School closures could reduce young people’s earning potential in the future and damage the British economy for decades to come, a report has warned.
Around a quarter of the entire workforce could have lower skills by the mid-2030s for half a century onwards, the paper from the Royal Society predicts.
This could reduce pupils’ earning potential by around 3% a year and lower the economic growth rate if action is not taken by the Government.
Schools closed their doors to the majority of pupils in March, which will mean some children in England will have been out of the classroom for nearly six months when they return full-time in September.
The report, by the Royal Society’s Data Evaluation and Learning for Viral Epidemics (Delve) group, says the Government must prioritise reopening schools in the autumn and try to keep them open in the months to come.
It calculates that 13 cohorts of students have been affected by the lockdown – and for the 50 years after the mid-2030s, around one in four of workers in the UK could have lower skills due to school closures.
Apart from the longer-term economic consequences of school closures, the immediate negative impact on children’s mental and physical health and safety will be “considerable”, it warns.
The paper concludes that the risk of restarting schools is not as high as many other activities, although it recognises that the evidence on the infection risk from reopening schools is limited.
When infection rates rise in some areas, schools may need to close but these decisions should be made on a school-by-school or local area basis, it says.
The report calls on the Government to suppress the virus in the wider community to reduce the risk of transmission in schools once they are at full capacity to minimise disruptions to learning.
If local outbreaks occur, other facilities where the risk of transmission is high – such as pubs, gyms or non-essential shops, should be closed before considering school closures, it says.
The Government should provide substantial extra resources to ensure schools can minimise chains of transmission – such as face coverings for teachers, older children and those with underlying health issues, regular testing, and prioritisation for vaccines for teachers, it says.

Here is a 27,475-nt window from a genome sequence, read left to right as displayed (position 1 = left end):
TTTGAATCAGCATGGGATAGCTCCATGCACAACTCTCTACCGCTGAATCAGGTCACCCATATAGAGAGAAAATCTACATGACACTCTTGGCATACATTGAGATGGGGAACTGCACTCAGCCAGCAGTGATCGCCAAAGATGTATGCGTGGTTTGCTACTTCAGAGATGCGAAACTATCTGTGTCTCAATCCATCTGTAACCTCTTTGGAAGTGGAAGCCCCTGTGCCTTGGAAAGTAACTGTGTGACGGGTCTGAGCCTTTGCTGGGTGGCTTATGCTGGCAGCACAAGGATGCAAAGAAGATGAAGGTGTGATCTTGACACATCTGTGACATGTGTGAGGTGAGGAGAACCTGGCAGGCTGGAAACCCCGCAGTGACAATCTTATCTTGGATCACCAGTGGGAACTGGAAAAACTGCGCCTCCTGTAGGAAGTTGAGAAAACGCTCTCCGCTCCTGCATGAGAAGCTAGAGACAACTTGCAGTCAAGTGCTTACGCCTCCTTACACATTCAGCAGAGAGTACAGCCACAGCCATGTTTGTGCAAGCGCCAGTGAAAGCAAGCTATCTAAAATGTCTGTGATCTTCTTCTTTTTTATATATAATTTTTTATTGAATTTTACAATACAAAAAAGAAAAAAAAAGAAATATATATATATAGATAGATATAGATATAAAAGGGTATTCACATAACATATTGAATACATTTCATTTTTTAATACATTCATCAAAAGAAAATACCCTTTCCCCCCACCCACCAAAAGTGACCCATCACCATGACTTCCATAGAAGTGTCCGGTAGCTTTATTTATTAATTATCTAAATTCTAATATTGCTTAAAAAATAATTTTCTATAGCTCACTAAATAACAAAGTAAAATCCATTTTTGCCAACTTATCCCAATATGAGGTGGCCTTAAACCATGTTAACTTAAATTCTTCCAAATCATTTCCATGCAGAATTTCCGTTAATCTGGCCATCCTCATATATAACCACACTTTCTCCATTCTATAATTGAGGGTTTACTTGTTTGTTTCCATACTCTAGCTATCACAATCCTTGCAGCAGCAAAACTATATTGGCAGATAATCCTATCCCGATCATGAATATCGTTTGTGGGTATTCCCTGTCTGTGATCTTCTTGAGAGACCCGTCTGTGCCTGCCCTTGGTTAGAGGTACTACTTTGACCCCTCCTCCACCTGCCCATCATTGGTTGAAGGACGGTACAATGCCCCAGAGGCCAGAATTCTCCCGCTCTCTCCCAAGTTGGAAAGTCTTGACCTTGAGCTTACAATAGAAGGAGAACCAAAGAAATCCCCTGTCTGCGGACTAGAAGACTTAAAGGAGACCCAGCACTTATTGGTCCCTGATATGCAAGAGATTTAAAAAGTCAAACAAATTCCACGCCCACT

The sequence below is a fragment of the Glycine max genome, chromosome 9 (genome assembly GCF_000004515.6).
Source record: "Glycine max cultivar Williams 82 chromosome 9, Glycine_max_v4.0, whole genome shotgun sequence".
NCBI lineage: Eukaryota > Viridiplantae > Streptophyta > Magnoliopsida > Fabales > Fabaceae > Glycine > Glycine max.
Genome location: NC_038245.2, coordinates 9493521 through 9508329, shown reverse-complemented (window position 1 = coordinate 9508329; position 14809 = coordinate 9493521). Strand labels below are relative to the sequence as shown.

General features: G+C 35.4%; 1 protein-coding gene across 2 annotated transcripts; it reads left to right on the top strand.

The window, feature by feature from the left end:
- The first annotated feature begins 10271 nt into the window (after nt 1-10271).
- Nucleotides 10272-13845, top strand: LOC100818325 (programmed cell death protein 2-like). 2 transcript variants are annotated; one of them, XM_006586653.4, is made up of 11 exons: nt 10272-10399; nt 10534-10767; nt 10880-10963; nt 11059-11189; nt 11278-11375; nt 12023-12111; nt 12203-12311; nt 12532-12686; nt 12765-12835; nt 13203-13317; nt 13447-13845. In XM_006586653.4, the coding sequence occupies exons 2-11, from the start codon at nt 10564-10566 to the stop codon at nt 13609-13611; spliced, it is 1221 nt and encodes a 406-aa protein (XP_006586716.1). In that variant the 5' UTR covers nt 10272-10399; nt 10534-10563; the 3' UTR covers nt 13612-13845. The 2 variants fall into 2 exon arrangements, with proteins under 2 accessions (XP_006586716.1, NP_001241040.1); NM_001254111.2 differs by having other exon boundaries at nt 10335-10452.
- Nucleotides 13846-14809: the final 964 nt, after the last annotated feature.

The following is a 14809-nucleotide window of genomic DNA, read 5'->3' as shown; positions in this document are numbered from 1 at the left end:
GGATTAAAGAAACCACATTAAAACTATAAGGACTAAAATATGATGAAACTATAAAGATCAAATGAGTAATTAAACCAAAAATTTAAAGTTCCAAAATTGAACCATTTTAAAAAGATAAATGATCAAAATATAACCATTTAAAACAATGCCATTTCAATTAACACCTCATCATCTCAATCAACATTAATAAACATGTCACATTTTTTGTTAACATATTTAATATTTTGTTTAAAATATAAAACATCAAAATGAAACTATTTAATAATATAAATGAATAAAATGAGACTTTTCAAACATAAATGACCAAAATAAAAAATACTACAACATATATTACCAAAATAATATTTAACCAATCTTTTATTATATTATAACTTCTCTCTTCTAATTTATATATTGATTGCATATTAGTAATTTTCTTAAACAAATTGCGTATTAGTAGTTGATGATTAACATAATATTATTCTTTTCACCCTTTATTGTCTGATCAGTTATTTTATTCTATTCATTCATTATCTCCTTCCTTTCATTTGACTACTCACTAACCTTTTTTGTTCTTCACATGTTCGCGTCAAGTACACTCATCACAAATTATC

Simon Burgess, professor of economics at the University of Bristol and a lead author on the report, said: “We know how damaging it is for children to miss out on school.
“The amount of school already missed due to the pandemic could impact on their earning potential by around 3% a year throughout their lives and impact on productivity in the UK for decades.
“While it is still early days, there has been little evidence of surges in infection rates in countries that have opened up their schools, including countries that have fully reopened.”
Evidence suggests that if a student misses a third of a school year, and each year brings roughly a 10% return, their earnings potential is likely to be lower by 3% a year, the report says.
Students with lower attainment are more likely to have lost out from school closures and are more likely to be low earners – and they will face a “significantly higher risk of poverty”, it adds.
The report calls for an anonymous assessment of education achievement and pupil mental health in some schools in September to gauge the extent of the learning losses and the impact on wellbeing.
Anna Vignoles, professor of education at the University of Cambridge and a lead author of the report, said: “Shutting down schools has impacted all children but the worst effects will be felt by those from lower socio-economic groups and with other vulnerabilities, such as a pre-existing mental health condition.
“Children from low-income households in particular are more likely to lack the resources (space, equipment, home support) to engage fully with remote schooling.
“Those with pre-existing conditions are more likely to experience a worsening of their mental health. This has to be taken into account in how we come out of this pandemic.”
The paper comes after a separate study by the University of Southampton suggested that secondary school pupils from the most advantaged families will take six months to catch up following closure of schools, while their disadvantaged peers could take up to a year.